Leaders must unfailingly follow through with the promises they make to their stakeholders, even if this means making fewer promises. Leaders must be able to link every decision they make back to the values they have professed to hold.
When working with a financial services firm, we had front line staff, middle managers and senior executives in the same room. Participants were asked if they thought all three groups would have the same definition for excellence (ability) for a middle manager. The response was that they likely wouldn’t get the same response within the three groups. This failure to agree on or understand the definition of excellence for various roles within an organization is extremely common. Yet, if we don’t know what excellence is, how are we supposed to recruit, train, and reward for it?
When we ask senior executives if they are excellent leaders, they tend to overwhelmingly indicate that they are. The follow up question, however? “what does that mean?” – typically provokes extended silence. We have experienced this same general outcome working in manufacturing, military, and other industries and while dealing with a variety of stakeholders. Believing that we possess ability does little to build trust with others; they are the ones that need to believe we possess ability! This means that leaders must include key stakeholders in the conversation about the definition of excellence; if both the leaders AND their various stakeholders do not agree on what excellence looks like, it will never be possible to establish high levels of trust.
Leaders who define excellence only from their own point of view will consistently miss the mark. Collaborative conversations resulting in clear and shared definitions of excellence are absolutely necessary if real progress is to be made.
Trust is increasingly becoming a key source of competitive advantage, and it is one of the primary factors that differentiate the merely competent from the truly exceptional leaders. Despite its importance, trust continues to decline at an alarming rate. While there are a number of possible reasons for leaders? failure to act, in this article we focused on the two most important:
- Leaders mistakenly believe they are already highly trusted by their stakeholders.
- Leaders believe trust is too complicated/time-consuming for them to deal with.
We all have a tendency to believe we are more trusted than we are, but for leaders this false belief can be utterly detrimental. Leaders who fail to seek honest feedback from subordinates or peers suffer the most. Trust-building is a skill that can be learned and honed. Leaders must accept the fact that maintaining and building the trust of their stakeholders should be their highest priority. Our research and experience has consistently shown that trust levels can rapidly and significantly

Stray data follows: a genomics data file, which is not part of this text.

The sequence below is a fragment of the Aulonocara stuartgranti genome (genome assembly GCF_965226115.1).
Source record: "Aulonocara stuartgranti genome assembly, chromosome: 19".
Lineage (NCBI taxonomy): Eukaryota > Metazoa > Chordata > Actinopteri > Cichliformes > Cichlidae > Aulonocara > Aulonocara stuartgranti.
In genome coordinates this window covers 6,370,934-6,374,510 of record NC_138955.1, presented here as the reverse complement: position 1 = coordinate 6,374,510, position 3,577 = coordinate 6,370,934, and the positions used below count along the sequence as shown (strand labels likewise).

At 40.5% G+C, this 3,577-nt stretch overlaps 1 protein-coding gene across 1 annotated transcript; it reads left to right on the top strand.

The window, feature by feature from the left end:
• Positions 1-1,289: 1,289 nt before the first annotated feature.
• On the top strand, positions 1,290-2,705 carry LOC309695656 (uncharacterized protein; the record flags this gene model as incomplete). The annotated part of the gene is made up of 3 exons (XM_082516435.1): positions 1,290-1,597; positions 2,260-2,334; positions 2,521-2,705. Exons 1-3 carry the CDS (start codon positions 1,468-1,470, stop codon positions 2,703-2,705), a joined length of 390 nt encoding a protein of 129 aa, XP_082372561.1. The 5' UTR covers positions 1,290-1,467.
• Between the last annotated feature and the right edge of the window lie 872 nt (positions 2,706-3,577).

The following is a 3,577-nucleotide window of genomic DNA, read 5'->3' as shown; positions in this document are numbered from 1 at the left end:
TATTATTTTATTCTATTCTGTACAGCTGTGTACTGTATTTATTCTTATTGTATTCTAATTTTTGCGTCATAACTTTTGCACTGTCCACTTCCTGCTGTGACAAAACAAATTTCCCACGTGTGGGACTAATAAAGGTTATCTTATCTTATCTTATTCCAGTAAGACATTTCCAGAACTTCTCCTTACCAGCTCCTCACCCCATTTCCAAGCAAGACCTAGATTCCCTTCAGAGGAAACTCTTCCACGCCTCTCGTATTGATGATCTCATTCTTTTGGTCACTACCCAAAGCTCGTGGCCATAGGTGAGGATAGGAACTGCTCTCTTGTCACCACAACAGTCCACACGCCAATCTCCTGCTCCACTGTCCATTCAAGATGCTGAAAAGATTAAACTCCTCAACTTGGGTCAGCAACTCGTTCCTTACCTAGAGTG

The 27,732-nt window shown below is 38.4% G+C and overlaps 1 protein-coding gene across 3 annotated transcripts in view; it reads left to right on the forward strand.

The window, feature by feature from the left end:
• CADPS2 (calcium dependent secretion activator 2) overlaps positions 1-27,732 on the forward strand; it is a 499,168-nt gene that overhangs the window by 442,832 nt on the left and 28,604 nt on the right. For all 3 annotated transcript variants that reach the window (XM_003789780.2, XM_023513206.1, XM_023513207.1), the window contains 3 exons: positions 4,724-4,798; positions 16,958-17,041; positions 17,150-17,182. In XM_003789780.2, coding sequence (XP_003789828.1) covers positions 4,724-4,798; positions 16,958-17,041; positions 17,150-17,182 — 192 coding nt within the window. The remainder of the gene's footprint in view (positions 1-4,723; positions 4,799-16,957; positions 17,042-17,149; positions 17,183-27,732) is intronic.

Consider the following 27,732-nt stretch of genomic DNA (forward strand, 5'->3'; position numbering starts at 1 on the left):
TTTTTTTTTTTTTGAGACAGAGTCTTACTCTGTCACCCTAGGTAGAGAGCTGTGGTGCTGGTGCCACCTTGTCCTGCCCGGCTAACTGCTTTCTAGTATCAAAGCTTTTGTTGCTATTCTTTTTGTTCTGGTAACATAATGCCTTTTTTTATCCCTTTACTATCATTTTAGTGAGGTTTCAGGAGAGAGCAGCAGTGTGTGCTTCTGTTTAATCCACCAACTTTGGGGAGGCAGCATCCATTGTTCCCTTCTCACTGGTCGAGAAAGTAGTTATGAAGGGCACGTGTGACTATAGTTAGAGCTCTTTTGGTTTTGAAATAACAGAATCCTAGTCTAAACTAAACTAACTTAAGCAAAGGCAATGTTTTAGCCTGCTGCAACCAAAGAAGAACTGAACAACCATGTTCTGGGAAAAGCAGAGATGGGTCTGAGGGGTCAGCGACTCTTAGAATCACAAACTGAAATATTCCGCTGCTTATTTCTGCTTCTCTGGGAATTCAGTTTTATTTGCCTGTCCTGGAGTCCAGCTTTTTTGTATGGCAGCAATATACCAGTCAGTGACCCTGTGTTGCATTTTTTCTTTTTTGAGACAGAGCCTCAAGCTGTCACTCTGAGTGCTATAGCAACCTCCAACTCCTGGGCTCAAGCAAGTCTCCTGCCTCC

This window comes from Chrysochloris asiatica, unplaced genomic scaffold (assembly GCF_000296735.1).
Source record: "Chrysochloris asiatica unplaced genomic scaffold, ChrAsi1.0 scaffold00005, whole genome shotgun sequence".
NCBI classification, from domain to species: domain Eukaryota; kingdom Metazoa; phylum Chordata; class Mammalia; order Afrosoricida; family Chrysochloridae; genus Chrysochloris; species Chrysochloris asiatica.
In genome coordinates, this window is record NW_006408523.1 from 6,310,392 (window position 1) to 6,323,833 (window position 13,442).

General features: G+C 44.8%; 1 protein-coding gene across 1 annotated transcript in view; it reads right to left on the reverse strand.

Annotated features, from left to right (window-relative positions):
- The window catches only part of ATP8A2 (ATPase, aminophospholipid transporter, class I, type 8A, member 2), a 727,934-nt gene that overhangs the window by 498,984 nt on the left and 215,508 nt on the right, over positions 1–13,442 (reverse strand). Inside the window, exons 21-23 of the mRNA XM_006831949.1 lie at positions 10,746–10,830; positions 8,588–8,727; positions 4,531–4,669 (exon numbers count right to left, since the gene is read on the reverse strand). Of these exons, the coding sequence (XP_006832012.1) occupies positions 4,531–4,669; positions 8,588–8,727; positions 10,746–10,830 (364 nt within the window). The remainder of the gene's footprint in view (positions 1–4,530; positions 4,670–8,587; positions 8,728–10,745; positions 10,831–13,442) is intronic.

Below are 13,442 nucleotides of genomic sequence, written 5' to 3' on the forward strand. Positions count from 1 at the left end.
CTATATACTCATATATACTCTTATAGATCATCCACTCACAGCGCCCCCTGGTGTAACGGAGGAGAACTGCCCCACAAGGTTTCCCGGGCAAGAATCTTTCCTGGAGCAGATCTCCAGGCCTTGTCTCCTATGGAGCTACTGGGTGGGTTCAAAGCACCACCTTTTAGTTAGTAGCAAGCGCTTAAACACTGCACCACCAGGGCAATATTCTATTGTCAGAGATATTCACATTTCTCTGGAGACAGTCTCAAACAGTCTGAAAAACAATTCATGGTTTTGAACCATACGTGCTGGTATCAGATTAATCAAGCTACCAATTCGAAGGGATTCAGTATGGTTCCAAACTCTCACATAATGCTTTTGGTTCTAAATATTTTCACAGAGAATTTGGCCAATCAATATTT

increase with focused effort by leaders:
- Systematic approaches to reducing stakeholder perceptions of uncertainty and vulnerability dependably promote higher levels of trust.
- Methodical effort to understand (through clear and constant communication) and then to reinforce stakeholder perceptions of leader ability, benevolence and integrity, reliably prevents a host of organizational problems and facilitates a variety of organizational successes.
When trust is thoroughly understood and effectively applied, it has the potential to become any
organization’smost important source of competitive advantage.
Darryl Stickel has a Ph.D. in Business from Duke University and serves on the faculties of the Luxembourg School of Business and the University of Southern California’sCenter for Effective Organizations. Dr. Stickel is a prior consultant for McKinsey & Company, and is the Founder of Trust Unlimited, Inc. Dr. Stickel has served clients ranging from senior military professionals to senior wealth advisors and CEO’s running multinational corporations.
Shaun Hansen currently serves as the Director of Weber State’s MBA program, and has served previously as the Chair of the Business Administration and Marketing Department and the Faculty Senate Environmental Issues Committee. In addition to B.A. and M.B.A. degrees, Hansen holds a Ph.D. in management from the Krannert School of Management at Purdue University. Hansen is an active researcher and currently serves as an editorial board member for the Journal of Business Ethics, the Journal of Trust Research, and the Business Education Innovation Journal.
Darryl is one of the world’s leading experts on Trust. He teaches leaders how to find and use their most powerful tool. A tool that is always in a leader’s control, how to effectively build Trust in their relationships.